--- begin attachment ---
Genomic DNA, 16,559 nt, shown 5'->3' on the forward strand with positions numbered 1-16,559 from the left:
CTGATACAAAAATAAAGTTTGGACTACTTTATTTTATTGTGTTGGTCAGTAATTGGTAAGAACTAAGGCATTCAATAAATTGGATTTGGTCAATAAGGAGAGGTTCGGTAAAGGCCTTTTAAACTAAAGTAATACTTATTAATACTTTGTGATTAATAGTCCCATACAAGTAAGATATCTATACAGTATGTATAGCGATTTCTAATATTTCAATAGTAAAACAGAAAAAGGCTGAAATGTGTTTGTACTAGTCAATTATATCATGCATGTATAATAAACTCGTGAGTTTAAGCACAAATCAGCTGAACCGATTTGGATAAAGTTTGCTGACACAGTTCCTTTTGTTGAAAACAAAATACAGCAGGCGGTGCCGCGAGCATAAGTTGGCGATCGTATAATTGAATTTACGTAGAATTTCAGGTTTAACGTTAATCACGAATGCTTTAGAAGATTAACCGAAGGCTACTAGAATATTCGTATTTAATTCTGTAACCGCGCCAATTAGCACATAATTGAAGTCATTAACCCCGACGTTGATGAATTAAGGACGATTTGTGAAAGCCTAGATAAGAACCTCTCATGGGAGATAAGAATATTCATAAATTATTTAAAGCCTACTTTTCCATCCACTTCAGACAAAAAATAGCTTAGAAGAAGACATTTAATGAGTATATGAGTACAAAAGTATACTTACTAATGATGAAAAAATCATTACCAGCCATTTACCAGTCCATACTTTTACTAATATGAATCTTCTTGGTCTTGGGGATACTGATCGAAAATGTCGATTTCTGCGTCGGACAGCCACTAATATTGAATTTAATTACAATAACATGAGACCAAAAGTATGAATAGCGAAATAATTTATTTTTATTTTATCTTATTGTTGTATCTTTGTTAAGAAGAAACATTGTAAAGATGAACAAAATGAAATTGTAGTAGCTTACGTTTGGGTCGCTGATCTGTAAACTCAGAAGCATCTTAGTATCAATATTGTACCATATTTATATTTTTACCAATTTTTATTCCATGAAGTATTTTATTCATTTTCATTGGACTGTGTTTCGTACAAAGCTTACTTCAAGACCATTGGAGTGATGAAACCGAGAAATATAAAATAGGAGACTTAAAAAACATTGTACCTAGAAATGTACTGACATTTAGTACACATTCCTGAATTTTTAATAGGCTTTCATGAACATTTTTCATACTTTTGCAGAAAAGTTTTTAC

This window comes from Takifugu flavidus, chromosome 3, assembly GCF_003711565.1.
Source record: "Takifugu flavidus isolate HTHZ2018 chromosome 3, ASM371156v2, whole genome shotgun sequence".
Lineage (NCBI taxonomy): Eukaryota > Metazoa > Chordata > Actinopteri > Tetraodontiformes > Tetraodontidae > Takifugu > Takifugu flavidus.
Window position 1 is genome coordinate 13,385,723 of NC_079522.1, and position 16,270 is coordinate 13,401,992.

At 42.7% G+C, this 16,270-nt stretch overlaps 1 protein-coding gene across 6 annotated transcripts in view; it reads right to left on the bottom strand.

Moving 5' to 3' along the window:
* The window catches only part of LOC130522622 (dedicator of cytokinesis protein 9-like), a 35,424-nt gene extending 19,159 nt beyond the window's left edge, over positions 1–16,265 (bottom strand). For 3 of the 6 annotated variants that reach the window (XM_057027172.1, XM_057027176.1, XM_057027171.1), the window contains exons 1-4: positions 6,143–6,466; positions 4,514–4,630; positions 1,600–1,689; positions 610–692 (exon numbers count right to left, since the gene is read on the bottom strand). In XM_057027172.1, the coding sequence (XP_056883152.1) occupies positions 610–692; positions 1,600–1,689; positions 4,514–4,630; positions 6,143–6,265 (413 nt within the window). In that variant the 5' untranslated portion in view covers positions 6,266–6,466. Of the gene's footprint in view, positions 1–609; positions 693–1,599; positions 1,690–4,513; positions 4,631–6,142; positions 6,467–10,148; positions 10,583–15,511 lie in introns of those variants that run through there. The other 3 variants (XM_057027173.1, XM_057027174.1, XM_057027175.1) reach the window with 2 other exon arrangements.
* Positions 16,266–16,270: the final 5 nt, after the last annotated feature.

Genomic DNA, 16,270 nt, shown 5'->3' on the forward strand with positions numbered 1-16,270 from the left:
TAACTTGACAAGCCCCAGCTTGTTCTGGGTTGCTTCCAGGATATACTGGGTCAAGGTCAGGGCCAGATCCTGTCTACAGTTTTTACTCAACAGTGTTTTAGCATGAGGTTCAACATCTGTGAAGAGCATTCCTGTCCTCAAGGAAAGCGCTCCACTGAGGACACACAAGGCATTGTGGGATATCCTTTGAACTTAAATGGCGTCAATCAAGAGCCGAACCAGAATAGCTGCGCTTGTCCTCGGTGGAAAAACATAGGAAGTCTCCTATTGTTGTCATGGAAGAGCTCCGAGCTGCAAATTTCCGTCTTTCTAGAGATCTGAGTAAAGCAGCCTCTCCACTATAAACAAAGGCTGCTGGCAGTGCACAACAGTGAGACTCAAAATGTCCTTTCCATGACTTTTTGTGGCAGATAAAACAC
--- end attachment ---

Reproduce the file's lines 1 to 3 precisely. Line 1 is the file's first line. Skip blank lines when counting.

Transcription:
Genomic DNA, 16,559 nt, shown 5'->3' on the forward strand with positions numbered 1-16,559 from the left:
CTGATACAAAAATAAAGTTTGGACTACTTTATTTTATTGTGTTGGTCAGTAATTGGTAAGAACTAAGGCATTCAATAAATTGGATTTGGTCAATAAGGAGAGGTTCGGTAAAGGCCTTTTAAACTAAAGTAATACTTATTAATACTTTGTGATTAATAGTCCCATACAAGTAAGATATCTATACAGTATGTATAGCGATTTCTAATATTTCAATAGTAAAACAGAAAAAGGCTGAAATGTGTTTGTACTAGTCAATTATATCATGCATGTATAATAAACTCGTGAGTTTAAGCACAAATCAGCTGAACCGATTTGGATAAAGTTTGCTGACACAGTTCCTTTTGTTGAAAACAAAATACAGCAGGCGGTGCCGCGAGCATAAGTTGGCGATCGTATAATTGAATTTACGTAGAATTTCAGGTTTAACGTTAATCACGAATGCTTTAGAAGATTAACCGAAGGCTACTAGAATATTCGTATTTAATTCTGTAACCGCGCCAATTAGCACATAATTGAAGTCATTAACCCCGACGTTGATGAATTAAGGACGATTTGTGAAAGCCTAGATAAGAACCTCTCATGGGAGATAAGAATATTCATAAATTATTTAAAGCCTACTTTTCCATCCACTTCAGACAAAAAATAGCTTAGAAGAAGACATTTAATGAGTATATGAGTACAAAAGTATACTTACTAATGATGAAAAAATCATTACCAGCCATTTACCAGTCCATACTTTTACTAATATGAATCTTCTTGGTCTTGGGGATACTGATCGAAAATGTCGATTTCTGCGTCGGACAGCCACTAATATTGAATTTAATTACAATAACATGAGACCAAAAGTATGAATAGCGAAATAATTTATTTTTATTTTATCTTATTGTTGTATCTTTGTTAAGAAGAAACATTGTAAAGATGAACAAAATGAAATTGTAGTAGCTTACGTTTGGGTCGCTGATCTGTAAACTCAGAAGCATCTTAGTATCAATATTGTACCATATTTATATTTTTACCAATTTTTATTCCATGAAGTATTTTATTCATTTTCATTGGACTGTGTTTCGTACAAAGCTTACTTCAAGACCATTGGAGTGATGAAACCGAGAAATATAAAATAGGAGACTTAAAAAACATTGTACCTAGAAATGTACTGACATTTAGTACACATTCCTGAATTTTTAATAGGCTTTCATGAACATTTTTCATACTTTTGCAGAAAAGTTTTTAC

This window comes from Takifugu flavidus, chromosome 3, assembly GCF_003711565.1.